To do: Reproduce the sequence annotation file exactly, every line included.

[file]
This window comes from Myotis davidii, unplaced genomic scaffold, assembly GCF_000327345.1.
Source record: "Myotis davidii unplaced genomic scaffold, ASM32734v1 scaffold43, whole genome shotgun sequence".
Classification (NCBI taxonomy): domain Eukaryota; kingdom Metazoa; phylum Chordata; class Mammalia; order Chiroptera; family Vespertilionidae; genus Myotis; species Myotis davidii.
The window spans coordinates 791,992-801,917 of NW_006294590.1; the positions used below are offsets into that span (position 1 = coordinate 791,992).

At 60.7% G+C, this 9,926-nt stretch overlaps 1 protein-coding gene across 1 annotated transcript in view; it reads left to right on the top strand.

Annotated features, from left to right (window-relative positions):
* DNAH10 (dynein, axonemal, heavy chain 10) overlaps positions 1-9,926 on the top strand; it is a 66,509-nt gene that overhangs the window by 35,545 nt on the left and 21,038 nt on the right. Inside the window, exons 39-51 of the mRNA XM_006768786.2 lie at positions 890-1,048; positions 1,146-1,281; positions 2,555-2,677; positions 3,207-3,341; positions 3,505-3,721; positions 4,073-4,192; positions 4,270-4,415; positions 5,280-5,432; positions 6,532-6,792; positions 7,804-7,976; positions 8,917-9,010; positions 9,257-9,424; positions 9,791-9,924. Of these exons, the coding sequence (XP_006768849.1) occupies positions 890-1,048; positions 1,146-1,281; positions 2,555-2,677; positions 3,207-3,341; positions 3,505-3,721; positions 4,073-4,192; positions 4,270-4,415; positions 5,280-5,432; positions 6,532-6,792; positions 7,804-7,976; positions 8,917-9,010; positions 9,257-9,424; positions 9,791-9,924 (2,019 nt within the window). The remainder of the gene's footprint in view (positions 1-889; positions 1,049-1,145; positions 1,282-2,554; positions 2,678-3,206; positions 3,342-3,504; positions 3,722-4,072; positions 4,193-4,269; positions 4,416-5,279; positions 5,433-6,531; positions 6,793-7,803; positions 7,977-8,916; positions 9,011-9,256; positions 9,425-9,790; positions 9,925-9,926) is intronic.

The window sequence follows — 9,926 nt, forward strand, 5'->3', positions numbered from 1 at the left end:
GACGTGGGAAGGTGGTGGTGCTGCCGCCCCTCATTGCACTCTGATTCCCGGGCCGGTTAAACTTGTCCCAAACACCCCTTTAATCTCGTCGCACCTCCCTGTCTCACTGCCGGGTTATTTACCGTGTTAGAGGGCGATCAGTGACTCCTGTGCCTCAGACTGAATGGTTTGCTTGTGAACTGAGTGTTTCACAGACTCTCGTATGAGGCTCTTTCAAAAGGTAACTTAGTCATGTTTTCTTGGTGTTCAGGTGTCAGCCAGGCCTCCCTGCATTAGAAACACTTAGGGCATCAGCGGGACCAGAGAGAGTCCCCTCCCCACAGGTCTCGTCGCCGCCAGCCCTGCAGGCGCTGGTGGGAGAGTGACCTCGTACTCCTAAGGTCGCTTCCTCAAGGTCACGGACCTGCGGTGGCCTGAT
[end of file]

This window comes from Myotis davidii, unplaced genomic scaffold, assembly GCF_000327345.1.
Source record: "Myotis davidii unplaced genomic scaffold, ASM32734v1 scaffold43, whole genome shotgun sequence".
Classification (NCBI taxonomy): domain Eukaryota; kingdom Metazoa; phylum Chordata; class Mammalia; order Chiroptera; family Vespertilionidae; genus Myotis; species Myotis davidii.
The window spans coordinates 791,992-801,917 of NW_006294590.1; the positions used below are offsets into that span (position 1 = coordinate 791,992).

At 60.7% G+C, this 9,926-nt stretch overlaps 1 protein-coding gene across 1 annotated transcript in view; it reads left to right on the top strand.

Annotated features, from left to right (window-relative positions):
* DNAH10 (dynein, axonemal, heavy chain 10) overlaps positions 1-9,926 on the top strand; it is a 66,509-nt gene that overhangs the window by 35,545 nt on the left and 21,038 nt on the right. Inside the window, exons 39-51 of the mRNA XM_006768786.2 lie at positions 890-1,048; positions 1,146-1,281; positions 2,555-2,677; positions 3,207-3,341; positions 3,505-3,721; positions 4,073-4,192; positions 4,270-4,415; positions 5,280-5,432; positions 6,532-6,792; positions 7,804-7,976; positions 8,917-9,010; positions 9,257-9,424; positions 9,791-9,924. Of these exons, the coding sequence (XP_006768849.1) occupies positions 890-1,048; positions 1,146-1,281; positions 2,555-2,677; positions 3,207-3,341; positions 3,505-3,721; positions 4,073-4,192; positions 4,270-4,415; positions 5,280-5,432; positions 6,532-6,792; positions 7,804-7,976; positions 8,917-9,010; positions 9,257-9,424; positions 9,791-9,924 (2,019 nt within the window). The remainder of the gene's footprint in view (positions 1-889; positions 1,049-1,145; positions 1,282-2,554; positions 2,678-3,206; positions 3,342-3,504; positions 3,722-4,072; positions 4,193-4,269; positions 4,416-5,279; positions 5,433-6,531; positions 6,793-7,803; positions 7,977-8,916; positions 9,011-9,256; positions 9,425-9,790; positions 9,925-9,926) is intronic.

The window sequence follows — 9,926 nt, forward strand, 5'->3', positions numbered from 1 at the left end:
GACGTGGGAAGGTGGTGGTGCTGCCGCCCCTCATTGCACTCTGATTCCCGGGCCGGTTAAACTTGTCCCAAACACCCCTTTAATCTCGTCGCACCTCCCTGTCTCACTGCCGGGTTATTTACCGTGTTAGAGGGCGATCAGTGACTCCTGTGCCTCAGACTGAATGGTTTGCTTGTGAACTGAGTGTTTCACAGACTCTCGTATGAGGCTCTTTCAAAAGGTAACTTAGTCATGTTTTCTTGGTGTTCAGGTGTCAGCCAGGCCTCCCTGCATTAGAAACACTTAGGGCATCAGCGGGACCAGAGAGAGTCCCCTCCCCACAGGTCTCGTCGCCGCCAGCCCTGCAGGCGCTGGTGGGAGAGTGACCTCGTACTCCTAAGGTCGCTTCCTCAAGGTCACGGACCTGCGGTGGCCTGAT